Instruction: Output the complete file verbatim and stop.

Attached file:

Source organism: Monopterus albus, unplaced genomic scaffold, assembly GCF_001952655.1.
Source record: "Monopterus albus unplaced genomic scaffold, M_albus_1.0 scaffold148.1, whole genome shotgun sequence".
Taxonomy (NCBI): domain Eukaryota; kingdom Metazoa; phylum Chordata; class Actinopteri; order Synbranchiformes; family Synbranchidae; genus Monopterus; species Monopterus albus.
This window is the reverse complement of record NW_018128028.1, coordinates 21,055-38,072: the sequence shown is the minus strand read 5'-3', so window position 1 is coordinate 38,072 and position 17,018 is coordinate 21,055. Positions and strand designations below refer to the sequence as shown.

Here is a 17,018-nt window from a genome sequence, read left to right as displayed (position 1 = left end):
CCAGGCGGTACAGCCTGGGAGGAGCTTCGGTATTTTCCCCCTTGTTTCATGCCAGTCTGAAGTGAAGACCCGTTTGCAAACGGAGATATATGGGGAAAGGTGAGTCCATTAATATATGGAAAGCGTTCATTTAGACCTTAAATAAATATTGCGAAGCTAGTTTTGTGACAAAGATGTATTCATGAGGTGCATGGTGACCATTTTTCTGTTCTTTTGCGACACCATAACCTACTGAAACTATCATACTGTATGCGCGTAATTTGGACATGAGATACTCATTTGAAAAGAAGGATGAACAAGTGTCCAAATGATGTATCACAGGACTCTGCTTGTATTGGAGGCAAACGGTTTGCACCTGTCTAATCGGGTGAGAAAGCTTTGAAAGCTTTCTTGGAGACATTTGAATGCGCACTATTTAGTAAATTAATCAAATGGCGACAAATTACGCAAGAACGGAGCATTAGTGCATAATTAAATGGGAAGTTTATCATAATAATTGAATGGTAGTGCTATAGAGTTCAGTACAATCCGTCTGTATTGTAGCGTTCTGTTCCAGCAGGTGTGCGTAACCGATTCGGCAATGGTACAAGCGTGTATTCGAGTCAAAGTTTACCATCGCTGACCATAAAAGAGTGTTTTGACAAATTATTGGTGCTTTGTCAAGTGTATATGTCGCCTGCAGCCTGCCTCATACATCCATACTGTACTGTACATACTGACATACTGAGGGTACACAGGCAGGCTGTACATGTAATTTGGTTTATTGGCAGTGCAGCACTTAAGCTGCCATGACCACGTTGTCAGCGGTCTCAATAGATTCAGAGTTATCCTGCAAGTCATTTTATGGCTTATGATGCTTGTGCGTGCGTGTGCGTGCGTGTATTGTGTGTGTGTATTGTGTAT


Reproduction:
Source organism: Monopterus albus, unplaced genomic scaffold, assembly GCF_001952655.1.
Source record: "Monopterus albus unplaced genomic scaffold, M_albus_1.0 scaffold148.1, whole genome shotgun sequence".
Taxonomy (NCBI): domain Eukaryota; kingdom Metazoa; phylum Chordata; class Actinopteri; order Synbranchiformes; family Synbranchidae; genus Monopterus; species Monopterus albus.
This window is the reverse complement of record NW_018128028.1, coordinates 21,055-38,072: the sequence shown is the minus strand read 5'-3', so window position 1 is coordinate 38,072 and position 17,018 is coordinate 21,055. Positions and strand designations below refer to the sequence as shown.

Here is a 17,018-nt window from a genome sequence, read left to right as displayed (position 1 = left end):
CCAGGCGGTACAGCCTGGGAGGAGCTTCGGTATTTTCCCCCTTGTTTCATGCCAGTCTGAAGTGAAGACCCGTTTGCAAACGGAGATATATGGGGAAAGGTGAGTCCATTAATATATGGAAAGCGTTCATTTAGACCTTAAATAAATATTGCGAAGCTAGTTTTGTGACAAAGATGTATTCATGAGGTGCATGGTGACCATTTTTCTGTTCTTTTGCGACACCATAACCTACTGAAACTATCATACTGTATGCGCGTAATTTGGACATGAGATACTCATTTGAAAAGAAGGATGAACAAGTGTCCAAATGATGTATCACAGGACTCTGCTTGTATTGGAGGCAAACGGTTTGCACCTGTCTAATCGGGTGAGAAAGCTTTGAAAGCTTTCTTGGAGACATTTGAATGCGCACTATTTAGTAAATTAATCAAATGGCGACAAATTACGCAAGAACGGAGCATTAGTGCATAATTAAATGGGAAGTTTATCATAATAATTGAATGGTAGTGCTATAGAGTTCAGTACAATCCGTCTGTATTGTAGCGTTCTGTTCCAGCAGGTGTGCGTAACCGATTCGGCAATGGTACAAGCGTGTATTCGAGTCAAAGTTTACCATCGCTGACCATAAAAGAGTGTTTTGACAAATTATTGGTGCTTTGTCAAGTGTATATGTCGCCTGCAGCCTGCCTCATACATCCATACTGTACTGTACATACTGACATACTGAGGGTACACAGGCAGGCTGTACATGTAATTTGGTTTATTGGCAGTGCAGCACTTAAGCTGCCATGACCACGTTGTCAGCGGTCTCAATAGATTCAGAGTTATCCTGCAAGTCATTTTATGGCTTATGATGCTTGTGCGTGCGTGTGCGTGCGTGTATTGTGTGTGTGTATTGTGTAT